By Show and Tell
By Bree Davies
By Bree Davies
By Cory Casciato
By Emilie Johnson
By Robin Edwards
By Bree Davis
By Josiah M. Hesse
I still have unhappy memories of Menopause the Musical and the slightly less ghastly Hats! at the New Denver Civic Theatre — shows intended to be cheap to produce and expensive to attend, shows that found instant audiences by playing on the sentimentalities and self-delusions of middle-aged women. So I didn't have high expectations for Mid-Life! The Crisis Musical, a six-actor piece by Jim and Bob Walton. But the fact is, it's really pretty funny, and is deservedly drawing crowds at Boulder's Dinner Theatre.
As the story goes, BDT artistic director Michael J. Duran was looking for something a little different from the book musicals he usually stages; he and Jim Walton had worked together as actors on Broadway, so he knew about this show and traveled to Minneapolis to see a production. Then he not only brought Mid-Life! to Boulder, but he invited Walton to come here and direct it. The performers — Scott Beyette, Alicia Dunfee, Brian Norber, Bren. Eyestone Burron, A.K. Klimpke and Barb Reeves — are seasoned, energetic and talented, stalwarts of the troupe that's kept BDT hopping all these years. (Burron's been absent for a while, though, and this is her first show with Duran.) Since these actors are all moving into middle age or have already arrived there, BDT has brought in some younger performers for lead roles in other productions. But this is a vehicle that lets them parade gray hairs, a few wrinkles and thickening middles with panache.
The skits and songs are introduced by a clever device: an electronic eye chart, the letters fading in and out or moving in front of your eyes until they form the titles. Perhaps the most memorable number is "Biological Clock," in which Dunfee's character, frantically wanting to have a baby, attempts to coax, bully and force her date into giving up his sperm. It's funny as written, but Dunfee makes it unforgettable as she pleads, dances, stomps, attempts to nurse her own purse at her breast and finally topples the hapless male to the floor and straddles him. In another terrific skit, a middle-aged couple laments their far-from-empty nest, occupied by a grown-up slacker son; like all the best humor, it's true as well as amusing, and there's a sweetness at its core. In a brief, side-splitting sketch that reminds us of all those obnoxious television commercials, Norber contemplates the warnings on the label of his medication. A couple of doctor visits — a singing mammogram for her, an appointment with a proctologist for him — yield more comic gold. "Classical Menopause" features a dignified, robed choir singing an accompaniment as Burron falls apart; the scene in which she parades before Klimpke in an ultra-flimsy, several-sizes-too-small dress and asks if it makes her look fat is one of the gutsiest, silliest and funniest sequences I've seen in years. "What Did I Come in Here for?" requires no description; suffice it to say that the Waltons make this universal experience work three ways. There's also a genuinely touching piece called "The Long Goodbye," in which Dunfee, Norber and Reeves encounter each other at a playground. But they're not supervising young children; they're watching the aged parents they've brought on an outing from a nearby nursing home. "They slip away, a little further every day," the trio sings in lovely harmony.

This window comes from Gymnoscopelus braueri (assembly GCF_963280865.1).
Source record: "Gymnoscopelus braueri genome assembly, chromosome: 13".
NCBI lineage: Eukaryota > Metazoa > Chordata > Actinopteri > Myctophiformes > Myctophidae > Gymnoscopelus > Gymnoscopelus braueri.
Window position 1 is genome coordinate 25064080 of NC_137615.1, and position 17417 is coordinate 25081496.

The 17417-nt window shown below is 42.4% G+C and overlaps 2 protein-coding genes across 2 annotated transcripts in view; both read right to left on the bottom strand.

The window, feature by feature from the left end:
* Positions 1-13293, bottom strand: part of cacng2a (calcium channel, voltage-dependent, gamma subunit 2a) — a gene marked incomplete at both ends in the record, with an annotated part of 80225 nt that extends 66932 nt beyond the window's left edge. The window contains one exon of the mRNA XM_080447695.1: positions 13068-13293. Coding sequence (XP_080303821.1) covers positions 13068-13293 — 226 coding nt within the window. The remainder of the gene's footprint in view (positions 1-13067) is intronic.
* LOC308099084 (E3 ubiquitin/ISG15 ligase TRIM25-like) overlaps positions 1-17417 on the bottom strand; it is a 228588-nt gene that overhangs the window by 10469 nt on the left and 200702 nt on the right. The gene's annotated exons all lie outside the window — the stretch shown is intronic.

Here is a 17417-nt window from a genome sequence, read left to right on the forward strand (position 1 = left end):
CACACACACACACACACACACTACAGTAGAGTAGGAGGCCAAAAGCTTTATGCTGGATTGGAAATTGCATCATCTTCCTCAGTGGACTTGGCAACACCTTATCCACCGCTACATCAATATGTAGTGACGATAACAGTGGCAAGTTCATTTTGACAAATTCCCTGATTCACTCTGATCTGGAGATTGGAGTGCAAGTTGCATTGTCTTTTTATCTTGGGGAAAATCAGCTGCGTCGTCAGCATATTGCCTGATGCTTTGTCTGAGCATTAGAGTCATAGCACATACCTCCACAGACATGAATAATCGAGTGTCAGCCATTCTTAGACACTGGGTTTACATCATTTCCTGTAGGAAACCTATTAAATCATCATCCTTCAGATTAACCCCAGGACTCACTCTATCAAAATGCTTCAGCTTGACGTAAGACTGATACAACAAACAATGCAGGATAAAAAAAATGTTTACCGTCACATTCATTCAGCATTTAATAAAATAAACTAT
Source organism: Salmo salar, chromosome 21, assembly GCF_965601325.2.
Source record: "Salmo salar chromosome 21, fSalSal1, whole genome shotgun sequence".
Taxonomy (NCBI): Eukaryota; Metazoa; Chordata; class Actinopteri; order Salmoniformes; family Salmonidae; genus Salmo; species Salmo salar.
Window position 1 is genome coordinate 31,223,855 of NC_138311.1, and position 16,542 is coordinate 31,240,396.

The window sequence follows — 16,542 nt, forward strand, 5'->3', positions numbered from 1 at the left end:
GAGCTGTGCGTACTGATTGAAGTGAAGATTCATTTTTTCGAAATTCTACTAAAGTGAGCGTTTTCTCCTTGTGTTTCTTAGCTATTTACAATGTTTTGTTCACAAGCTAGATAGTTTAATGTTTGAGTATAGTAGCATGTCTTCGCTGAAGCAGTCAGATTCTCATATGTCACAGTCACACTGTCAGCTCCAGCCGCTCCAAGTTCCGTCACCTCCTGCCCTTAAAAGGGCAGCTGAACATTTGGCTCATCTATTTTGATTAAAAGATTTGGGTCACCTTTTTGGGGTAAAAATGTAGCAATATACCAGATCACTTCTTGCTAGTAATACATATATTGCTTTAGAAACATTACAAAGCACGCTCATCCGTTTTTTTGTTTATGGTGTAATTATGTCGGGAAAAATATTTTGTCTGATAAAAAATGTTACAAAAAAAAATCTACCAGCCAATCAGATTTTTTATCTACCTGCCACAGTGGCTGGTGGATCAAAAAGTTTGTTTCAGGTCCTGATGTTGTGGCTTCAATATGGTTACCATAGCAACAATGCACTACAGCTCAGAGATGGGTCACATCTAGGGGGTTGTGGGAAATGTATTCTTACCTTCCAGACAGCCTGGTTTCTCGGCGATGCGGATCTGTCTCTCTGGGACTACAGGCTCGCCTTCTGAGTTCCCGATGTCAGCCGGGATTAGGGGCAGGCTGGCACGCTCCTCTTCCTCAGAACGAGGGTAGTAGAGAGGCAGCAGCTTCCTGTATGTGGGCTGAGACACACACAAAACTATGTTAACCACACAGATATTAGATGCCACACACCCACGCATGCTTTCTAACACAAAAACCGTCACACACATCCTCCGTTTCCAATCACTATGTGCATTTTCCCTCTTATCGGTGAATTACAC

A few sketches flop — a lament for lost hair, a bit about Botox for men — and others work only partially. And some of the humor is oddly retro, particularly in the scene in which three men try to reclaim their youthful athleticism in a baseball practice only to be interrupted by simultaneous phone calls from their wives. Their humble "Yes, dears" would have drawn chuckles from the old guys in the Borscht Belt. In another skit, a divorced women, contemplating revenge, can think of nothing better than having her breasts done and becoming a stripper; her friend exults because her husband was caught by a farmer fornicating with a sheep. And in "I Quit" — a musically lively and infectious piece — the first man quits a corporate job, the second his wife, and the third stops pretending he's straight. What do the women bid goodbye to? Carpooling, housework and lying about age. Oh, come on, guys.
For all that, Mid-Life! is far more hip than most dinner-theater fare. The music is skilled, and the performers are a hoot to watch – which makes for a light, happy good time, if not the time of your mid-life.